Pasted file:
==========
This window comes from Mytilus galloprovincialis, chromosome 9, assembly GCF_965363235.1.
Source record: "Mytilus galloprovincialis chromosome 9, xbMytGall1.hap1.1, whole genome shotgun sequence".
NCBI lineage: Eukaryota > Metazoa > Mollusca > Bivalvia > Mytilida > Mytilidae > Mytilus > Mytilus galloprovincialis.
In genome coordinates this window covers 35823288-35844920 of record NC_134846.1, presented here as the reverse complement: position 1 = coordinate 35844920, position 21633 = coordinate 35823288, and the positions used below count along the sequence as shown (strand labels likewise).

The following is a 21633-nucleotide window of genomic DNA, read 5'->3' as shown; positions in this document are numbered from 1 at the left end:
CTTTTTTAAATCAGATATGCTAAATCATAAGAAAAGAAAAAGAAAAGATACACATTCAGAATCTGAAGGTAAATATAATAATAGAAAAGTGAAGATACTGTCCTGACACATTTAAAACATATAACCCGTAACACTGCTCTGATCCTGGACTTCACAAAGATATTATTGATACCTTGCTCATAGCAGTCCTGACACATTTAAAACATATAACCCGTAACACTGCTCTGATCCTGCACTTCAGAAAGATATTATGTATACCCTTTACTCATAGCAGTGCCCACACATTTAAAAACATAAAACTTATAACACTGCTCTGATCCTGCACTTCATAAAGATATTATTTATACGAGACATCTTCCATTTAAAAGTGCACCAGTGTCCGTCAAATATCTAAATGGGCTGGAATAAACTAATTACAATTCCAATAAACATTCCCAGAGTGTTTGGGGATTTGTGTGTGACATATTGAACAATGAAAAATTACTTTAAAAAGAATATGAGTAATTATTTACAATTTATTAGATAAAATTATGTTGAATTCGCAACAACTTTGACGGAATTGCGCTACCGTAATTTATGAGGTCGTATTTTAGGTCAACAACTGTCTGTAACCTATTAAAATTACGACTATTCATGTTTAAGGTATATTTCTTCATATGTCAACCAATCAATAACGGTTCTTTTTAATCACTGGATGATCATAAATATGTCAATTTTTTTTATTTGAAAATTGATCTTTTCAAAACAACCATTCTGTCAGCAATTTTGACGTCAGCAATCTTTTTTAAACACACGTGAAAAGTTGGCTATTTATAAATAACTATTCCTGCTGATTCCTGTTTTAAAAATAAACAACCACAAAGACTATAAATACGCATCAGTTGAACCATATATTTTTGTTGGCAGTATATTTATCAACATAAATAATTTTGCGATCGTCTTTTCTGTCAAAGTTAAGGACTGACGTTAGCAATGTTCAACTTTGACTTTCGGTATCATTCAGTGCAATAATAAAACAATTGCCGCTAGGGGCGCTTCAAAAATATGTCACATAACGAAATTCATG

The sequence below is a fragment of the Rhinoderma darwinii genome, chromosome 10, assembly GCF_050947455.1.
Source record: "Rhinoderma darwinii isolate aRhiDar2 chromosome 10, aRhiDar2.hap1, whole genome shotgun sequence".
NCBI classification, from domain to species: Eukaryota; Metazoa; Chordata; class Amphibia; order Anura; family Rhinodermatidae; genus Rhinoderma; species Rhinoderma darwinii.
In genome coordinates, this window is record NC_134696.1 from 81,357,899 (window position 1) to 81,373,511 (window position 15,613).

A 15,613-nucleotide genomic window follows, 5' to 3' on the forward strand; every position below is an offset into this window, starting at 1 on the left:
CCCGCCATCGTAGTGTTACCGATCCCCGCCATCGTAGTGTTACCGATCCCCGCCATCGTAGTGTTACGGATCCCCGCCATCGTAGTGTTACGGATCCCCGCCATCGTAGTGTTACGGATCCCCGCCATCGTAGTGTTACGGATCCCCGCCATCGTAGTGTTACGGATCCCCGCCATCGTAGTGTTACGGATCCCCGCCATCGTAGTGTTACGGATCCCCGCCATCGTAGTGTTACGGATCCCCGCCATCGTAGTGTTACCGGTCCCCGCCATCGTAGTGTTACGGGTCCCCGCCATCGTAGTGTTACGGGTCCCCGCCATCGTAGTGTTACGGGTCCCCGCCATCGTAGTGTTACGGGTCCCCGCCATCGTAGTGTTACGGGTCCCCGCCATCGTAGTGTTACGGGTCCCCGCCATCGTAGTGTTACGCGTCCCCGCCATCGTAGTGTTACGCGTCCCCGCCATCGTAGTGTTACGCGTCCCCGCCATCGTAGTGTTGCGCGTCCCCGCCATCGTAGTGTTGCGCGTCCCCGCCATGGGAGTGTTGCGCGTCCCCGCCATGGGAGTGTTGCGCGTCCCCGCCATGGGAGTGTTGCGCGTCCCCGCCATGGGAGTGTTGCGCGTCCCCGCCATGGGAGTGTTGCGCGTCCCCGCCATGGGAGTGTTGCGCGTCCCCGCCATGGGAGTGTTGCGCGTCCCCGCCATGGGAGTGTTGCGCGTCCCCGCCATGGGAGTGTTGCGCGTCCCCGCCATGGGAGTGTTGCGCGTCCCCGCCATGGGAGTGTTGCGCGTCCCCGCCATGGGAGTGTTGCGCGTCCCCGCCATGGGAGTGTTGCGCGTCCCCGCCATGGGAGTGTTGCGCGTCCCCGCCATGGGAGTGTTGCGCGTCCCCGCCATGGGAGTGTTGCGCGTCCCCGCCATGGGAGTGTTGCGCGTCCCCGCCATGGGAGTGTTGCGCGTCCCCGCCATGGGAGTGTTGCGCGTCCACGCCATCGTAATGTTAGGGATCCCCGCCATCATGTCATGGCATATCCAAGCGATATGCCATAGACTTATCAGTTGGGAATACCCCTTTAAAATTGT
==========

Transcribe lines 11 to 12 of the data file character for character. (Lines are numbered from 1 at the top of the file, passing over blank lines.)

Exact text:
A 15,613-nucleotide genomic window follows, 5' to 3' on the forward strand; every position below is an offset into this window, starting at 1 on the left:
CCCGCCATCGTAGTGTTACCGATCCCCGCCATCGTAGTGTTACCGATCCCCGCCATCGTAGTGTTACGGATCCCCGCCATCGTAGTGTTACGGATCCCCGCCATCGTAGTGTTACGGATCCCCGCCATCGTAGTGTTACGGATCCCCGCCATCGTAGTGTTACGGATCCCCGCCATCGTAGTGTTACGGATCCCCGCCATCGTAGTGTTACGGATCCCCGCCATCGTAGTGTTACGGATCCCCGCCATCGTAGTGTTACCGGTCCCCGCCATCGTAGTGTTACGGGTCCCCGCCATCGTAGTGTTACGGGTCCCCGCCATCGTAGTGTTACGGGTCCCCGCCATCGTAGTGTTACGGGTCCCCGCCATCGTAGTGTTACGGGTCCCCGCCATCGTAGTGTTACGGGTCCCCGCCATCGTAGTGTTACGCGTCCCCGCCATCGTAGTGTTACGCGTCCCCGCCATCGTAGTGTTACGCGTCCCCGCCATCGTAGTGTTGCGCGTCCCCGCCATCGTAGTGTTGCGCGTCCCCGCCATGGGAGTGTTGCGCGTCCCCGCCATGGGAGTGTTGCGCGTCCCCGCCATGGGAGTGTTGCGCGTCCCCGCCATGGGAGTGTTGCGCGTCCCCGCCATGGGAGTGTTGCGCGTCCCCGCCATGGGAGTGTTGCGCGTCCCCGCCATGGGAGTGTTGCGCGTCCCCGCCATGGGAGTGTTGCGCGTCCCCGCCATGGGAGTGTTGCGCGTCCCCGCCATGGGAGTGTTGCGCGTCCCCGCCATGGGAGTGTTGCGCGTCCCCGCCATGGGAGTGTTGCGCGTCCCCGCCATGGGAGTGTTGCGCGTCCCCGCCATGGGAGTGTTGCGCGTCCCCGCCATGGGAGTGTTGCGCGTCCCCGCCATGGGAGTGTTGCGCGTCCCCGCCATGGGAGTGTTGCGCGTCCCCGCCATGGGAGTGTTGCGCGTCCCCGCCATGGGAGTGTTGCGCGTCCACGCCATCGTAATGTTAGGGATCCCCGCCATCATGTCATGGCATATCCAAGCGATATGCCATAGACTTATCAGTTGGGAATACCCCTTTAAAATTGT